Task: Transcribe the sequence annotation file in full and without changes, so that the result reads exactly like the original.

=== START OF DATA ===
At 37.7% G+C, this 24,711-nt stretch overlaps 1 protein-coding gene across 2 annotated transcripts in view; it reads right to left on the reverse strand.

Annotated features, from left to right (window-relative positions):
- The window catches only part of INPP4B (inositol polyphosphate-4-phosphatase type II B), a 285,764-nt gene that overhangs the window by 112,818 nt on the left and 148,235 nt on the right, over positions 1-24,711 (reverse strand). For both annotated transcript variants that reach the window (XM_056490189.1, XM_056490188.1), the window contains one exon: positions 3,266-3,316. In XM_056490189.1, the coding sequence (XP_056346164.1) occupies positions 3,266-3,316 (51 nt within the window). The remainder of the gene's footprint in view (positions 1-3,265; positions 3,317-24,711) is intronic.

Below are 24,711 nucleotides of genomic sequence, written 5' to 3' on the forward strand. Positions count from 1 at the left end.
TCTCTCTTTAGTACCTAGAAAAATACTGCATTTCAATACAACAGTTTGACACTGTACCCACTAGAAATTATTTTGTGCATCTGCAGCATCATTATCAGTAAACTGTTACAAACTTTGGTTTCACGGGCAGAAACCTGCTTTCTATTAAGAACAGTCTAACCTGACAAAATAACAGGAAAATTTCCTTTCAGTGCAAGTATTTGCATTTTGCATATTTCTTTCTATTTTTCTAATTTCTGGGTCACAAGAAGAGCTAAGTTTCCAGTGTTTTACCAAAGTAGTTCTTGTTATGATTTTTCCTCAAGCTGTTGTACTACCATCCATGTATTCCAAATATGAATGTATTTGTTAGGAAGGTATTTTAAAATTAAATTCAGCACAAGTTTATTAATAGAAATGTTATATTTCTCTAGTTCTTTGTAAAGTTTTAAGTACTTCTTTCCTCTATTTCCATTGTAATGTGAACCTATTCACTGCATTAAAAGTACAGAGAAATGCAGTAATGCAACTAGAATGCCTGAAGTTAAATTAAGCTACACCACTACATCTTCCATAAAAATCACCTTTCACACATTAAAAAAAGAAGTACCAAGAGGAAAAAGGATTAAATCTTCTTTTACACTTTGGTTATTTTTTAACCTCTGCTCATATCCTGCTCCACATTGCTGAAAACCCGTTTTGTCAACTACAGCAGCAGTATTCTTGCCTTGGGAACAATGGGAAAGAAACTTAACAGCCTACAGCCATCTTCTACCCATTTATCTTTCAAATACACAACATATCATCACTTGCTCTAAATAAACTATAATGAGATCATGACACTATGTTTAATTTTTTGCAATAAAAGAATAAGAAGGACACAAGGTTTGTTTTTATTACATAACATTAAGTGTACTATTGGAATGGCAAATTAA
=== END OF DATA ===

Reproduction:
At 37.7% G+C, this 24,711-nt stretch overlaps 1 protein-coding gene across 2 annotated transcripts in view; it reads right to left on the reverse strand.

Annotated features, from left to right (window-relative positions):
- The window catches only part of INPP4B (inositol polyphosphate-4-phosphatase type II B), a 285,764-nt gene that overhangs the window by 112,818 nt on the left and 148,235 nt on the right, over positions 1-24,711 (reverse strand). For both annotated transcript variants that reach the window (XM_056490189.1, XM_056490188.1), the window contains one exon: positions 3,266-3,316. In XM_056490189.1, the coding sequence (XP_056346164.1) occupies positions 3,266-3,316 (51 nt within the window). The remainder of the gene's footprint in view (positions 1-3,265; positions 3,317-24,711) is intronic.

Below are 24,711 nucleotides of genomic sequence, written 5' to 3' on the forward strand. Positions count from 1 at the left end.
TCTCTCTTTAGTACCTAGAAAAATACTGCATTTCAATACAACAGTTTGACACTGTACCCACTAGAAATTATTTTGTGCATCTGCAGCATCATTATCAGTAAACTGTTACAAACTTTGGTTTCACGGGCAGAAACCTGCTTTCTATTAAGAACAGTCTAACCTGACAAAATAACAGGAAAATTTCCTTTCAGTGCAAGTATTTGCATTTTGCATATTTCTTTCTATTTTTCTAATTTCTGGGTCACAAGAAGAGCTAAGTTTCCAGTGTTTTACCAAAGTAGTTCTTGTTATGATTTTTCCTCAAGCTGTTGTACTACCATCCATGTATTCCAAATATGAATGTATTTGTTAGGAAGGTATTTTAAAATTAAATTCAGCACAAGTTTATTAATAGAAATGTTATATTTCTCTAGTTCTTTGTAAAGTTTTAAGTACTTCTTTCCTCTATTTCCATTGTAATGTGAACCTATTCACTGCATTAAAAGTACAGAGAAATGCAGTAATGCAACTAGAATGCCTGAAGTTAAATTAAGCTACACCACTACATCTTCCATAAAAATCACCTTTCACACATTAAAAAAAGAAGTACCAAGAGGAAAAAGGATTAAATCTTCTTTTACACTTTGGTTATTTTTTAACCTCTGCTCATATCCTGCTCCACATTGCTGAAAACCCGTTTTGTCAACTACAGCAGCAGTATTCTTGCCTTGGGAACAATGGGAAAGAAACTTAACAGCCTACAGCCATCTTCTACCCATTTATCTTTCAAATACACAACATATCATCACTTGCTCTAAATAAACTATAATGAGATCATGACACTATGTTTAATTTTTTGCAATAAAAGAATAAGAAGGACACAAGGTTTGTTTTTATTACATAACATTAAGTGTACTATTGGAATGGCAAATTAA